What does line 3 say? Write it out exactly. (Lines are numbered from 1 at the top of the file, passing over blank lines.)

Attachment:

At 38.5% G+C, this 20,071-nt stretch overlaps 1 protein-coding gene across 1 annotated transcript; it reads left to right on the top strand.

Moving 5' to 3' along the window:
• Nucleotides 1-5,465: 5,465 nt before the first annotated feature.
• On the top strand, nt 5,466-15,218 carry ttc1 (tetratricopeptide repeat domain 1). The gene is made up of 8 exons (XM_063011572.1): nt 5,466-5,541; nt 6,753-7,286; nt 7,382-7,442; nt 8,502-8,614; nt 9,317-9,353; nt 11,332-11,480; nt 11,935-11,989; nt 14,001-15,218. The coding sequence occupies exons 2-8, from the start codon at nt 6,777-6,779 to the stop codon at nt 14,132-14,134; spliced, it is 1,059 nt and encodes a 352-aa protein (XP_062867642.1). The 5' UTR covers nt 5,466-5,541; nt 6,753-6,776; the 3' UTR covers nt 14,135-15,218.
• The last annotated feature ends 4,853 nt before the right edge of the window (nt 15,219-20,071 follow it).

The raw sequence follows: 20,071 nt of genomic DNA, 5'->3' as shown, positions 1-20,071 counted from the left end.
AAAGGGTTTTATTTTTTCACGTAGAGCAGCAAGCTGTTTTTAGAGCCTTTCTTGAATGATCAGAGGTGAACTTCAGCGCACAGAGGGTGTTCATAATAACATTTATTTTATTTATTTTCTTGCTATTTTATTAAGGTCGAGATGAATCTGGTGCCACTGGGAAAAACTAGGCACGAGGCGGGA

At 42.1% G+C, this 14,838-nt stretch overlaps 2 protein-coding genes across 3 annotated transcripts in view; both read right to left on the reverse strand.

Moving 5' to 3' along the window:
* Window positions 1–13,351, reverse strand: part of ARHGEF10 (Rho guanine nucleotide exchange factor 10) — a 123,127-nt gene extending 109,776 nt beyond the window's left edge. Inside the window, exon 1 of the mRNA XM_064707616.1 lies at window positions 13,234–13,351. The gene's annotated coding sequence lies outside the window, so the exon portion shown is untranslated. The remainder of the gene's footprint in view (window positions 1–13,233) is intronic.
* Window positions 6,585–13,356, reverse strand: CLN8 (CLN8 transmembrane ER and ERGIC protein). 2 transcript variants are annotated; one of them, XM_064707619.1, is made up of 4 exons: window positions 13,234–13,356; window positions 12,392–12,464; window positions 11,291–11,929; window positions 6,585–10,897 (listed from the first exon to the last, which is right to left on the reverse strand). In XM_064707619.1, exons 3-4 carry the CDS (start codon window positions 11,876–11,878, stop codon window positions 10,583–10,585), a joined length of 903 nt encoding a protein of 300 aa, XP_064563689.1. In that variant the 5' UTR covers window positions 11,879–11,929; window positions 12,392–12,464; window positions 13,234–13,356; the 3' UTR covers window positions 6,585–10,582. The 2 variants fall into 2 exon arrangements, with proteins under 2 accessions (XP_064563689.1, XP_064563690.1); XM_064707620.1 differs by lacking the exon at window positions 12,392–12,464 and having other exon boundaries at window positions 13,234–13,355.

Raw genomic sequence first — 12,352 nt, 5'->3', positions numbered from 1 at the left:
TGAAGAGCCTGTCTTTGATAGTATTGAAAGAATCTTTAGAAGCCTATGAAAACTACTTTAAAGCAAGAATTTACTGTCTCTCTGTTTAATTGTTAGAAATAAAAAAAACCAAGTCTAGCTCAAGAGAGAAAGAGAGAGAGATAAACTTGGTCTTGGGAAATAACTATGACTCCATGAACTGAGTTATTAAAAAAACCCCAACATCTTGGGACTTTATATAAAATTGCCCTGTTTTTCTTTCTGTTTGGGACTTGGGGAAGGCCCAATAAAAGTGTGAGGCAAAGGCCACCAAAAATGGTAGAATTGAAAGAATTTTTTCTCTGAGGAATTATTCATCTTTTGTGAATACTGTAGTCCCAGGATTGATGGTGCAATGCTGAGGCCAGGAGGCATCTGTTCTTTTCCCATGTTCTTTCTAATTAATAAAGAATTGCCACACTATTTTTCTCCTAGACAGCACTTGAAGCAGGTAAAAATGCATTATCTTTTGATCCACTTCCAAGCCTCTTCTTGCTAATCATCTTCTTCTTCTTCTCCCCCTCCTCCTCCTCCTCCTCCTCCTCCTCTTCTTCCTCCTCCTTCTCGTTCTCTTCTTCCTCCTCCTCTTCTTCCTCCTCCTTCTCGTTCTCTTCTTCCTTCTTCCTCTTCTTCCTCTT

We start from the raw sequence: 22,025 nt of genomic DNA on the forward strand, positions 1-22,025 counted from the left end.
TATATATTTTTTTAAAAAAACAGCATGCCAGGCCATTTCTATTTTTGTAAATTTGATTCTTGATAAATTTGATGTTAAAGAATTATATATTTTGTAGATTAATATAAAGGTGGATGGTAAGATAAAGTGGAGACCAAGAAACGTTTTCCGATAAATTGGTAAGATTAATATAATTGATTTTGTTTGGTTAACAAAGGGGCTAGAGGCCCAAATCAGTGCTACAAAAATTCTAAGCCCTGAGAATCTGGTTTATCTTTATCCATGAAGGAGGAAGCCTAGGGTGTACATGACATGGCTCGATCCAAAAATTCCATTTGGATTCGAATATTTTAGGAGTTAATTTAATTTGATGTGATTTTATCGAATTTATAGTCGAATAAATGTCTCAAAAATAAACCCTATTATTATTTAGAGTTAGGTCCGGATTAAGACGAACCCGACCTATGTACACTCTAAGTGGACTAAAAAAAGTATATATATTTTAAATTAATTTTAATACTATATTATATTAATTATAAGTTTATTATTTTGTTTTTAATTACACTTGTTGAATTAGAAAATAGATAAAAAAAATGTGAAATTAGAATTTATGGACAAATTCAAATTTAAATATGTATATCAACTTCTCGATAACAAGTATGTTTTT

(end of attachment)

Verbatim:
• Nucleotides 1-5,465: 5,465 nt before the first annotated feature.